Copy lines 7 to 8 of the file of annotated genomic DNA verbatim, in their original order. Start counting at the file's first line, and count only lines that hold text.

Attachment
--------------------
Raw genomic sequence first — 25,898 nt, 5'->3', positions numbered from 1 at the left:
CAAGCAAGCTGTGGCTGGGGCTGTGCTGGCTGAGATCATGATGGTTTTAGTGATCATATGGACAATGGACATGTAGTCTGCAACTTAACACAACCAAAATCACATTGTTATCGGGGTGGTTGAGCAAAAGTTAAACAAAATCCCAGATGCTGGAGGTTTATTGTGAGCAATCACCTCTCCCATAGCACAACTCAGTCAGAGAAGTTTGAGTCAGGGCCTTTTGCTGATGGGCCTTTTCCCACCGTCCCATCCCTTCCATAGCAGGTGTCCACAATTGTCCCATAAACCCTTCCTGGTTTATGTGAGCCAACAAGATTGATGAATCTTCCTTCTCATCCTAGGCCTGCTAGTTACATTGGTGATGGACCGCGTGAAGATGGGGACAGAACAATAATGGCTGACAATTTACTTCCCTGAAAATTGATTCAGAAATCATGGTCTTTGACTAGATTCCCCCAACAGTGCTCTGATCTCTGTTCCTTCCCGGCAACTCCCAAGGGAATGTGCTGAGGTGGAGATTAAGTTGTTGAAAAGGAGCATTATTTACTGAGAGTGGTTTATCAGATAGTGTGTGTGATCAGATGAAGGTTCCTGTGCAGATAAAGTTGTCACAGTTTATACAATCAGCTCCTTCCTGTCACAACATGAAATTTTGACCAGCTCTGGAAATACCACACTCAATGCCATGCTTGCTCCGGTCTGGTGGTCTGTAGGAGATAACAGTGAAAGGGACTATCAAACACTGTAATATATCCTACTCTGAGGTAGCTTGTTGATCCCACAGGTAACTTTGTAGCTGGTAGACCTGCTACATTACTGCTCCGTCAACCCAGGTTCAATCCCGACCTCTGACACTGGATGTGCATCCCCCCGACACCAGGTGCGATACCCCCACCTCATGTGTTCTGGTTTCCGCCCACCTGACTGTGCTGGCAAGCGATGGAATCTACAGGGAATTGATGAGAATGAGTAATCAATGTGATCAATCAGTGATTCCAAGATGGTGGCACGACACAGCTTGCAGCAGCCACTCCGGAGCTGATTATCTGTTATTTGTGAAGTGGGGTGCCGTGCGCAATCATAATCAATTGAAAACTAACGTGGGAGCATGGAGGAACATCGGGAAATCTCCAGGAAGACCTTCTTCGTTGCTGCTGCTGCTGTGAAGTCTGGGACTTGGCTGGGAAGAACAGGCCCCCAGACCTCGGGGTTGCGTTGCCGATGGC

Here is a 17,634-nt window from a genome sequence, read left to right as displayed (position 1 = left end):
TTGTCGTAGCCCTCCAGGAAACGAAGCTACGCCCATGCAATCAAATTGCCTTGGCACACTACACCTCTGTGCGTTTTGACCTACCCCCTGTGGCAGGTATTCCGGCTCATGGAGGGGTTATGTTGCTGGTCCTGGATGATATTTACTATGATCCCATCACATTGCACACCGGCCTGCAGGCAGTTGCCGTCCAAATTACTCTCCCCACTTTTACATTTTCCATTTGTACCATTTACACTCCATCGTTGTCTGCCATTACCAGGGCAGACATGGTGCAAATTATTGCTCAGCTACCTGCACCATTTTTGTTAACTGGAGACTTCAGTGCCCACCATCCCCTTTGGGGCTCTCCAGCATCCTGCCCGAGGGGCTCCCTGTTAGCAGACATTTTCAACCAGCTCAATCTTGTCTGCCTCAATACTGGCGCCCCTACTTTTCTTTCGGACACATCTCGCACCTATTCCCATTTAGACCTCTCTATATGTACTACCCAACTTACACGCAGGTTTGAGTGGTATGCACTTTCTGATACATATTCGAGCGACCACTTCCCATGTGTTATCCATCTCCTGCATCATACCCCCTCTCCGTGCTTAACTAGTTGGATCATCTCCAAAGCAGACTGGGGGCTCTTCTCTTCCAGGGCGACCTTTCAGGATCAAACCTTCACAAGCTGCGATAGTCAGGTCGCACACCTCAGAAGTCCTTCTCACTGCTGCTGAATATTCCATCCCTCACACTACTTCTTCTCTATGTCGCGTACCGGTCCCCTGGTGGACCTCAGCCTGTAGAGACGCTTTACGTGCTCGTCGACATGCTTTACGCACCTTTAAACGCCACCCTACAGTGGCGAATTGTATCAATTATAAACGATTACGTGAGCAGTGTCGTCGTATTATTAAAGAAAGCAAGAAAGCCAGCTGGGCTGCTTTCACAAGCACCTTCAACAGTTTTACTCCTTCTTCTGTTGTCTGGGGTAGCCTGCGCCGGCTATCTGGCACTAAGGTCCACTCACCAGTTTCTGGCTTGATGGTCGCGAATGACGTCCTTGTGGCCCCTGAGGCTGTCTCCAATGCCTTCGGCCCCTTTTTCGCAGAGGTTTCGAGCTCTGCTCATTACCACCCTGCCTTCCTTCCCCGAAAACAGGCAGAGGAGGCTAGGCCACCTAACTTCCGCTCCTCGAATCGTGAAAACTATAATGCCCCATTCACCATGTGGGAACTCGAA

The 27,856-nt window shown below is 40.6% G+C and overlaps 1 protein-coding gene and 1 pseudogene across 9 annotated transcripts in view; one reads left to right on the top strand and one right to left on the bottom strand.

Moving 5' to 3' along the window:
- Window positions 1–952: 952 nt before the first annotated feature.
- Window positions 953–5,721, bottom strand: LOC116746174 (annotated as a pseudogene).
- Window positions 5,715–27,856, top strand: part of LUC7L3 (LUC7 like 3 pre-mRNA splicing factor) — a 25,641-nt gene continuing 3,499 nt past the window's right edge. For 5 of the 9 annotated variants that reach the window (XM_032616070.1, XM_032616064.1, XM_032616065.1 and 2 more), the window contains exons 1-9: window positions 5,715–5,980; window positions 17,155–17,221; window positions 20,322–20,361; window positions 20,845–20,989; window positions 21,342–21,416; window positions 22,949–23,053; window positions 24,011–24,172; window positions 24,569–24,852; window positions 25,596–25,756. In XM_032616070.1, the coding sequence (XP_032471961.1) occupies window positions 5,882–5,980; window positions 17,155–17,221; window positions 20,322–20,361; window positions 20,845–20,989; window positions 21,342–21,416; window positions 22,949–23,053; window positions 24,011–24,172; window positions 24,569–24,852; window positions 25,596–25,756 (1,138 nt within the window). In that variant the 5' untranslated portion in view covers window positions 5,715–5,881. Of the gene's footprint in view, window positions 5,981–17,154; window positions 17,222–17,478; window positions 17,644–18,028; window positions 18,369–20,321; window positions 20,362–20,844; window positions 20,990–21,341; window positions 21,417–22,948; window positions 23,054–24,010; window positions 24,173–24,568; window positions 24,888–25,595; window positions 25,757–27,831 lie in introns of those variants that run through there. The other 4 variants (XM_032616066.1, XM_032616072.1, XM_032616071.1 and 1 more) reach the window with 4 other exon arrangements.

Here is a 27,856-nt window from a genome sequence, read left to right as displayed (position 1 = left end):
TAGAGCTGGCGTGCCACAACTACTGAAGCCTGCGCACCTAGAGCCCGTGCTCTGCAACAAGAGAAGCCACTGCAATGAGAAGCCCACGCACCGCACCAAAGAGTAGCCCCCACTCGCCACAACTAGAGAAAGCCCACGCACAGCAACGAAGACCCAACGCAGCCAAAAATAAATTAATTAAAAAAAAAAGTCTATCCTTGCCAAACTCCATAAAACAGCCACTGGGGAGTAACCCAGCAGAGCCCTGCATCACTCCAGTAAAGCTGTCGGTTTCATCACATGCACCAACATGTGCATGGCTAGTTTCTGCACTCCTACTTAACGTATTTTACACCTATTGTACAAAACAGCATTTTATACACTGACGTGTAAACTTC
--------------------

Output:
- Window positions 1–952: 952 nt before the first annotated feature.
- Window positions 953–5,721, bottom strand: LOC116746174 (annotated as a pseudogene).